October 12, 2021
I took the opportunity last weekend to go to Kansas to see my sister who has been helping mom downsize as mom prepares for a move. I was just about to leave my house when I received a call from asking me to bring water. It seems a water main broke in Wichita and they were under a boil order as a precaution against contamination. As with most “crises”, it also meant the quick had immediately gone to the local markets and cleared the shelves of any bottled water that was in stock. I had to buy water in Arkansas and transport it the 325 miles to Wichita to make sure my family had water. While I did buy water, I also have a 5-gallon jug that I used when I went dry camping (no potable water on site) in the deserts of Utah. I filled the water jug and brought it along as well.
One of the stops I intended to make along the trip home was to revisit the Sequoia National Wildlife Refuge outside of Vian, Oklahoma. Melissa and I had marveled at the thousands of birds we had seen there this spring. As I pulled in, I noticed how dry the area was. The drying fields that had supplied grain in the spring were now just shells. As I drove through the refuge the marsh areas that had been a boon to the waterfowl were dry. The hundreds of small birds which had darted from tree to tree were either hiding or absent. I drove the four miles back to Sally Jones Lake without seeing a single bird. At the lake I did find four pelicans. As I watched I also saw a bald eagle soar into view. I had seen aeries on the previous visit, but no birds. It was nice to see an adult and juvenile hunting the skies together. The water main at the refuge was not broke, but neither had any rain fallen. Water makes a difference.
When I pulled into Wichita, I figured I could eat at one of my favorite local restaurants. Since the main broke, they were all closed. There were several fast-food spots that were open (they do not use water?). When I arrived at the house, I found my sister had been boiling water for the last several days to have ice and incidentals. My family was happy to see the water that I had brought from Arkansas. Marcia had placed the boiled water in every container she could find. One of them was a gallon jar, but it had a rusty lid. She had placed a plastic hairnet over the jar to keep the impurities out. While I know they require workers to wear hairnets in restaurants, this is the first time I had ever seen one on a jar.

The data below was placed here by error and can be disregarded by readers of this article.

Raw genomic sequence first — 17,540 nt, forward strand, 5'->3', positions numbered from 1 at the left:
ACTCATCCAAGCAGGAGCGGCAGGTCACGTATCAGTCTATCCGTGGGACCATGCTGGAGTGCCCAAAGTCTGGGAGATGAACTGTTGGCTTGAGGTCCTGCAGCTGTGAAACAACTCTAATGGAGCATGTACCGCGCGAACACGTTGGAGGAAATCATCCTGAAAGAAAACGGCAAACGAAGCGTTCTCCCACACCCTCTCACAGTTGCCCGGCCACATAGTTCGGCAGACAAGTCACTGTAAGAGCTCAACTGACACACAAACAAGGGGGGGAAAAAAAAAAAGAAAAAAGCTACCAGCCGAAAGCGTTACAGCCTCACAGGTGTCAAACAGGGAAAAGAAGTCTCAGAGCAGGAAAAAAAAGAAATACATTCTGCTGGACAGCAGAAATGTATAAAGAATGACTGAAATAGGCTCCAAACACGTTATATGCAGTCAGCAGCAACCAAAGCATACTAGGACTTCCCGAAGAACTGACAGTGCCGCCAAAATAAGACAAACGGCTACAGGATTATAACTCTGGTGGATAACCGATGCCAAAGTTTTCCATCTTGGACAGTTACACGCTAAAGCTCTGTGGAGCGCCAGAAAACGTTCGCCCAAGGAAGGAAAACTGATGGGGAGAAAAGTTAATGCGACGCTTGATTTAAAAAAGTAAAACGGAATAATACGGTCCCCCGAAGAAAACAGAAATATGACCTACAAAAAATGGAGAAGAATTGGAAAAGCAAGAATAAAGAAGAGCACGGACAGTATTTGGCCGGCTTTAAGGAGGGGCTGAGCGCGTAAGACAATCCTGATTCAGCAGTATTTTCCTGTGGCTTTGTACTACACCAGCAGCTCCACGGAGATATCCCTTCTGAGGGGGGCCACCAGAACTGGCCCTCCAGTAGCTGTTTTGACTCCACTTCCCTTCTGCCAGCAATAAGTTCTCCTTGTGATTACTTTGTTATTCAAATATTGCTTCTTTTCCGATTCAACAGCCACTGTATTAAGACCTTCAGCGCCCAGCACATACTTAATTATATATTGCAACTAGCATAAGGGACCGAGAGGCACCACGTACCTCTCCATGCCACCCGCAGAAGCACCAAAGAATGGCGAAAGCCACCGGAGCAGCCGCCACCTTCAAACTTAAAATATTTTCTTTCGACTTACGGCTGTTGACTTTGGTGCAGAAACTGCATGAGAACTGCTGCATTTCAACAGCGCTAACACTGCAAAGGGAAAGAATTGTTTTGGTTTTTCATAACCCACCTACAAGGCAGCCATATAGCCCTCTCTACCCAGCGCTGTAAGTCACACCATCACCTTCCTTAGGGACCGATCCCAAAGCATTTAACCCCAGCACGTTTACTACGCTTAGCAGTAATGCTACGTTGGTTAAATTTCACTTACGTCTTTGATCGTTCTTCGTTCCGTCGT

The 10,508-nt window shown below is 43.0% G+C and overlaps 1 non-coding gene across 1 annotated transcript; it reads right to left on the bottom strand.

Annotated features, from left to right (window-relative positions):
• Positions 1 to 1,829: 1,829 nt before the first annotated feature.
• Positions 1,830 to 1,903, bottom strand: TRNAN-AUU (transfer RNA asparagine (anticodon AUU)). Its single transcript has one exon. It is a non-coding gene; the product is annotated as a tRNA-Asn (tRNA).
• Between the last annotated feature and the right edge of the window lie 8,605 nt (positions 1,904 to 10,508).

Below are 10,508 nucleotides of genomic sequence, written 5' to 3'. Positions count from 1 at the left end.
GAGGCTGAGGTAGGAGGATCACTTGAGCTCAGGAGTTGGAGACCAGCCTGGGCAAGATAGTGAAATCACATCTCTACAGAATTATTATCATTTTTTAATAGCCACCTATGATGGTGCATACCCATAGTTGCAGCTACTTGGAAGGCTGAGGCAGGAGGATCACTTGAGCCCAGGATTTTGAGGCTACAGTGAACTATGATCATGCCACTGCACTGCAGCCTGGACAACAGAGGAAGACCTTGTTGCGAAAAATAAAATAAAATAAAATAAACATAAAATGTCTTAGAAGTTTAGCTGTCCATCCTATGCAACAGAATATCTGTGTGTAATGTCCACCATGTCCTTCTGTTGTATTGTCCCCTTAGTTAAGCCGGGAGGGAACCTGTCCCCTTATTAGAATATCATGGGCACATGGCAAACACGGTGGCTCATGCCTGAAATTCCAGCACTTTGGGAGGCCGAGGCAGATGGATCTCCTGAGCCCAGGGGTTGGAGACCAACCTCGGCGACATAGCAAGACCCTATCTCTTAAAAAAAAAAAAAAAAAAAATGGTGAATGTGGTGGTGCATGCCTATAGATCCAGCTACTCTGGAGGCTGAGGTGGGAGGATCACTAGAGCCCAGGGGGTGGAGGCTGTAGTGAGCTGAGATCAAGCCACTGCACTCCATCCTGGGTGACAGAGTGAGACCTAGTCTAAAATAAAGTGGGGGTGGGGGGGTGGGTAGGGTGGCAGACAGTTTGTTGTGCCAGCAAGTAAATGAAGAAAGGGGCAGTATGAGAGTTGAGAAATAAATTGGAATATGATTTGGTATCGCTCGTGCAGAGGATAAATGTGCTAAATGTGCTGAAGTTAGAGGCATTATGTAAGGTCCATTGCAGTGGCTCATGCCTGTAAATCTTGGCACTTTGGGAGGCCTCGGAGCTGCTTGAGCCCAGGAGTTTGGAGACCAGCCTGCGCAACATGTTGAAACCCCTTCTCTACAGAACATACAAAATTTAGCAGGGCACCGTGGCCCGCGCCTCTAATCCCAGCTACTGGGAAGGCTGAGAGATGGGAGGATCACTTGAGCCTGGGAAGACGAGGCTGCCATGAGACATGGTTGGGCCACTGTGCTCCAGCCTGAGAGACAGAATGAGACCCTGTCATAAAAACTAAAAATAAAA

Thoughts: Several years ago, my work received a water bill of almost $900. When we questioned the bill, we were told the water had passed through our meter, so we were liable. We were assured the pipe was not broke. We disputed the bill for several months before having to pay to keep our water on. The following year city crews came and dug up the street beside the business. There had been a leak which had undermined the street and it had to be replaced. Somehow, the city could not understand the broke pipe that released the water was associated with our bill. When the pipe broke in Wichita it sent the entire city on shutdown. UNICEF and the World Health Organization report billions of people in the world suffer from poor access to water, sanitation, and hygiene. Some 2.2 billion people do not have safely managed drinking water, 4.2 billion do not have safely managed sanitation services, and 3 billion lack basic handwashing facilities. They were not helped when Wichita fixed the broke water main. We have the capability to provide safe drinking water for the world. Safe water should be a right, not a privilege. Do the work. Follow the science. Change is coming and it starts with you.